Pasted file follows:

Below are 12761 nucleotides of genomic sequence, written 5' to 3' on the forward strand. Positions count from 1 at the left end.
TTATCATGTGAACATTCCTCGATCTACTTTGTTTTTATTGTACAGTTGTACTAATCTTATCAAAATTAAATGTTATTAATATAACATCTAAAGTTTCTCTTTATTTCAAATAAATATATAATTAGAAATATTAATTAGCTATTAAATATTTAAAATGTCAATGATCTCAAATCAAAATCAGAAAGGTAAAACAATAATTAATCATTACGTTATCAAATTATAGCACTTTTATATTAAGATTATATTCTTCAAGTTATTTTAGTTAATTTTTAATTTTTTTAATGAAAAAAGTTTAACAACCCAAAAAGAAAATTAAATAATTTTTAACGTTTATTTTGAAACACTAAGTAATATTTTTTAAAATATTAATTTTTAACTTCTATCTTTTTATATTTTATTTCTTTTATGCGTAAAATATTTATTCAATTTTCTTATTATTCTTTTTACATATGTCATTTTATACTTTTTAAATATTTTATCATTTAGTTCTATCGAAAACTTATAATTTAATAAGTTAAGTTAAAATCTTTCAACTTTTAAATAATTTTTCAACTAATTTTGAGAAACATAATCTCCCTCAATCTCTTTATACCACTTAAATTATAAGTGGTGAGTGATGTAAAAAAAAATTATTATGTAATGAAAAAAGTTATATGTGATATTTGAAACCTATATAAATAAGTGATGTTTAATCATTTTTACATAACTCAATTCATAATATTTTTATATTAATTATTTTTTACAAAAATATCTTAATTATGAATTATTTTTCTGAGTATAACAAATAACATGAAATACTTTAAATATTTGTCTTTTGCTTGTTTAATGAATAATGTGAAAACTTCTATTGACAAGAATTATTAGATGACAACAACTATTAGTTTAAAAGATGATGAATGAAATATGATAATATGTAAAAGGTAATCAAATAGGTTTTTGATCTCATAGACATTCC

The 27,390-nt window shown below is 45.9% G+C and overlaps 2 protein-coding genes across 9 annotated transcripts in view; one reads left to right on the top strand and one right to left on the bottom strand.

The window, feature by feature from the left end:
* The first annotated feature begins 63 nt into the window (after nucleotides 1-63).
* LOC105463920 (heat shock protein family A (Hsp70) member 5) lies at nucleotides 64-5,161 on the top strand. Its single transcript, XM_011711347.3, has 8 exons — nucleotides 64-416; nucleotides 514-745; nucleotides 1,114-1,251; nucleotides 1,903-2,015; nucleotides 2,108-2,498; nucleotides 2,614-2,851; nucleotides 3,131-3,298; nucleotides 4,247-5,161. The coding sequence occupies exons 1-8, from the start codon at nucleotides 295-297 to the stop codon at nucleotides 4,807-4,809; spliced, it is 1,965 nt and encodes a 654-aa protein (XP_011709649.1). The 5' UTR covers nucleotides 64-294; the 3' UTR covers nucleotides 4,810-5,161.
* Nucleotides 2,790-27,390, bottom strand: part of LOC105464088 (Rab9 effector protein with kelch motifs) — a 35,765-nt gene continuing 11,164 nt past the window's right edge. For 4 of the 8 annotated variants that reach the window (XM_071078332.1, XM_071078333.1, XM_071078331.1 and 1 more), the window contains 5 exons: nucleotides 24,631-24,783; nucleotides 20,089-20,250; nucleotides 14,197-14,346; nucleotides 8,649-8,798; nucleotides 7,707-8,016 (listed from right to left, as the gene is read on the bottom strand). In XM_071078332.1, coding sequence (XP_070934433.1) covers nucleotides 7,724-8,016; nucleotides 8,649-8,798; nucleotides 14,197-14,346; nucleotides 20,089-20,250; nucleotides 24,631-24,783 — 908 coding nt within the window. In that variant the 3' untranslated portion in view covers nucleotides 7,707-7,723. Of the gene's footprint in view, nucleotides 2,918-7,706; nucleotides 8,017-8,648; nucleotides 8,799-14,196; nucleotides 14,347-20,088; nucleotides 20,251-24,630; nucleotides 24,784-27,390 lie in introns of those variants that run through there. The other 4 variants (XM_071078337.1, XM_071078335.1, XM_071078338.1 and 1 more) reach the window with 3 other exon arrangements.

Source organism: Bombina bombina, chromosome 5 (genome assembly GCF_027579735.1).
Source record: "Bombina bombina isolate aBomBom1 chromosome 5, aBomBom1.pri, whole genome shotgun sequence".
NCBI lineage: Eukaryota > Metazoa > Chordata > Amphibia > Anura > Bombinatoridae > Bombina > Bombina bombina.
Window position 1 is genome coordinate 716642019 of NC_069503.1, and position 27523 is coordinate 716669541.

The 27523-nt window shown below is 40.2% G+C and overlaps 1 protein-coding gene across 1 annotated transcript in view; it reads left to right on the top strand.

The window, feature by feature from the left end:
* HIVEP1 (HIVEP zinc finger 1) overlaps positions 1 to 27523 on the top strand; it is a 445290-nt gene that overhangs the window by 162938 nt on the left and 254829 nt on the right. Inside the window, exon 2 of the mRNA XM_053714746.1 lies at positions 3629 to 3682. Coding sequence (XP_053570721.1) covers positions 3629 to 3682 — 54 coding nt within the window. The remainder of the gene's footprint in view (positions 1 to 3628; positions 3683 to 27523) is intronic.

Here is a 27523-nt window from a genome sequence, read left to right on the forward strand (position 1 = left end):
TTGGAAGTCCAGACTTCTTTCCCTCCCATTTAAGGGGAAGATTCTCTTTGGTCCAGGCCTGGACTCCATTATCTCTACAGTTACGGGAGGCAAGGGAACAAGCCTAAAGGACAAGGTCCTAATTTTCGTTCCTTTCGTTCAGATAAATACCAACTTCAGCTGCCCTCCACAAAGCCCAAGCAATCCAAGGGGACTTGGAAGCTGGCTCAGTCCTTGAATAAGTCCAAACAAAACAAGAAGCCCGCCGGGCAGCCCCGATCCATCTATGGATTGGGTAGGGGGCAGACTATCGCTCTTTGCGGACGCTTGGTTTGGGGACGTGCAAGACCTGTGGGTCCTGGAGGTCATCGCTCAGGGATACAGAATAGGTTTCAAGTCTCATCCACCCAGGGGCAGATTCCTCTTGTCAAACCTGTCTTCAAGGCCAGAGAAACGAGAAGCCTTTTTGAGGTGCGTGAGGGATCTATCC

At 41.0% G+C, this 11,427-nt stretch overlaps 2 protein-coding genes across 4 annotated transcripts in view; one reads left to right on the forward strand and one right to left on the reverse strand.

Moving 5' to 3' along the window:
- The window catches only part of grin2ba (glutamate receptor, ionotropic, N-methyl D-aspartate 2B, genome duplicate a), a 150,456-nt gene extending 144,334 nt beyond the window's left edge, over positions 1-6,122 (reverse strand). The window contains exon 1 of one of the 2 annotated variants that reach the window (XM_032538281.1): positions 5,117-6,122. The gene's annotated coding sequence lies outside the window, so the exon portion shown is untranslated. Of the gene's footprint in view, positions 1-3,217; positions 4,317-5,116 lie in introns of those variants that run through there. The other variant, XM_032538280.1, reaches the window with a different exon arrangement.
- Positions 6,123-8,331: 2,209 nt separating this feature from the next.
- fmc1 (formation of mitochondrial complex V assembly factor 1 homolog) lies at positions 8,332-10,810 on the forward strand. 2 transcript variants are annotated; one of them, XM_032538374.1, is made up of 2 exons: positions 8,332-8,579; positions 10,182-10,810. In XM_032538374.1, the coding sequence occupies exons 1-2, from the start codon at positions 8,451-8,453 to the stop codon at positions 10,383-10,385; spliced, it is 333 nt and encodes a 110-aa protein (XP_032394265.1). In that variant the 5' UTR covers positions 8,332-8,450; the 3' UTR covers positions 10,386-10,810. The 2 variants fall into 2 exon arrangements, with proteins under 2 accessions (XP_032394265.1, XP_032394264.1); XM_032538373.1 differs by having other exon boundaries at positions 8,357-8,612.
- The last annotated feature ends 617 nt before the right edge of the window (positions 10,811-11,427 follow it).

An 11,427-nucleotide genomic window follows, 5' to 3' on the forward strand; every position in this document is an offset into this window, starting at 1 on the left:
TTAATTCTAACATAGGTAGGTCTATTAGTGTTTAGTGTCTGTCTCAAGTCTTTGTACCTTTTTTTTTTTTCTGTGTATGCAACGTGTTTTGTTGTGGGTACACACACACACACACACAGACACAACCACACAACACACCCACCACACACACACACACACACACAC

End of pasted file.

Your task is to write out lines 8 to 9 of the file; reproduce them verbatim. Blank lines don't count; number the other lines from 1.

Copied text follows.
Source organism: Bombina bombina, chromosome 5 (genome assembly GCF_027579735.1).
Source record: "Bombina bombina isolate aBomBom1 chromosome 5, aBomBom1.pri, whole genome shotgun sequence".